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Sex ed discovers the clitoris, finally: French public school lesson should be a model for all

The clitoris has long been the chupacabra of sex ed — a mythological beast, elusive and fearsome. No more


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Mary Elizabeth Williams
September 16, 2016 3:17pm (UTC)

In a tremendously exciting recent breakthrough, scientists have uncovered a new terrain they're calling . . . the clitoris. Let's explore it!

The Guardian first reported late last month on how France's public school system was using technology to help sex education get real — thanks to "the world’s first open-source, anatomically correct, printable 3D clitoris." Sociomedical researcher Odile Fillod developed the model after working with the creators of a sex education video series, when she realized that "the clitoris was never presented correctly in school textbooks." That invisibility lines up neatly with a June report from France's gender equality office, the Haut Conseil à l’Egalité, that found current sex education guidelines teach that boys are "focused on genital sexuality" but girls "attach more importance to love."

It's pretty easy to make assumptions about boys' genitals-driven urges when you're not even acknowledging female biology. Fillod told The Guardian, "It’s important that women have a mental image of what is actually happening in their body when they’re stimulated. In understanding the key role of the clitoris, a woman can stop feeling shame." And now that the school year is underway, students in France are gearing up to discover what plenty of healthy, sexually active adults around the world are grossly ignorant of.

Writing in The Guardian Thursday, journalist Minna Salami called France's acknowledgment of basic biology a "sexual revolution." And in the New Statesman, Stephanie Boland heralded the move, saying, "Aside from the loftier goal of treating women’s anatomy as equally worthy of discussion, the model clitoris stands to improve our understanding of sex, regardless of gender."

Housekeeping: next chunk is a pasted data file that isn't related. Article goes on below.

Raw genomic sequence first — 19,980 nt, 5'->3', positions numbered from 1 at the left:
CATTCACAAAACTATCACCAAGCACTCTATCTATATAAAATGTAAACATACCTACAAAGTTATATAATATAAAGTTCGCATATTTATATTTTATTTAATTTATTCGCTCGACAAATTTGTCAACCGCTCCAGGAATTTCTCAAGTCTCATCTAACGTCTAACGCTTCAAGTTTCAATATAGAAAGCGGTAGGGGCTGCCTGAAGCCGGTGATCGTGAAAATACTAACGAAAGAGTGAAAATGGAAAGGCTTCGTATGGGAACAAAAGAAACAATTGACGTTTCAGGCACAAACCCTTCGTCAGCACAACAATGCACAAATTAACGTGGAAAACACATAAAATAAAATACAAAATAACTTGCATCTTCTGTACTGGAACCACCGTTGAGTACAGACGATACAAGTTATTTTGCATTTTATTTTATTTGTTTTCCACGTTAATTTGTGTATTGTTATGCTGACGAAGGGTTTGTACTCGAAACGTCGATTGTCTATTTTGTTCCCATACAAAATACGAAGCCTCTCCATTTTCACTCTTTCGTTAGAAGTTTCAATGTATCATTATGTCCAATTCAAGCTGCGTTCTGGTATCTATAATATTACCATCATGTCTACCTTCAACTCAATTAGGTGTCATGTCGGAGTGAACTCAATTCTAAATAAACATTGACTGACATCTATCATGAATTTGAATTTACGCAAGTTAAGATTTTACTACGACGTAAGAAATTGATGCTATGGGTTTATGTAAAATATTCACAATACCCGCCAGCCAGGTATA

And by the way, if you think you go to the head of the class for thinking it's just that tiny little button, here's a spoiler: It's vaster and more elaborate than you believed.

The clitoris has long been the chupacabra of sex ed — a mythological beast, elusive and fearsome. Last year the Huffington Post did an incredible history of the body part, including how medical science has ignored and outright erased it from the literature and conversation over the years. In 1947, the clitoris was obliterated from "Gray’s Anatomy," the bible of anatomical study. It would be another 51 years before Australian urologist Helen O’Connell revealed what is believed to be the first — yeah, I said the first — thorough and correct anatomical model of the damn thing.

I know it's internal, but it's not like it's another galaxy, folks.

And as "Girls and Sex" author Peggy Orenstein told Salon earlier this year, here in our own country, "We don’t as parents name that whole area between belly button and knees. We don’t tell them what a clitoris is. We don’t even tell them what a vulva is. We just avoid the whole situation." And as she pointed out this summer, "American Girl's trusted resource on female puberty," a book called "The Care and Keeping of You 2: The Body Book for Older Girls" features a diagram of the female anatomy that labels the labia, urethra and vagina — but conspicuously ignores the clitoris. Why? The book has more than 800 reviews on Amazon, and apparently only one that even noticed the omission, from a mother who writes, "I can understand the fact that this book does not delve into sex and reproduction but the clitoris is a part of the body that the girls see and it should be, at the very least, labeled."

There are more than 30 countries all over the world right now where girls and women are mutilated for possessing that body part. And in even more places, the clitoris is still ignored and misunderstood. It's an integral part of the sexual satisfaction of half the world's population, and we repeatedly fail to educate boys and girls that it even exists. So maybe now that the French have helpfully identified and located it, American sex ed can discover it as well?


Mary Elizabeth Williams

Mary Elizabeth Williams is a staff writer for Salon and the author of "A Series of Catastrophes & Miracles."

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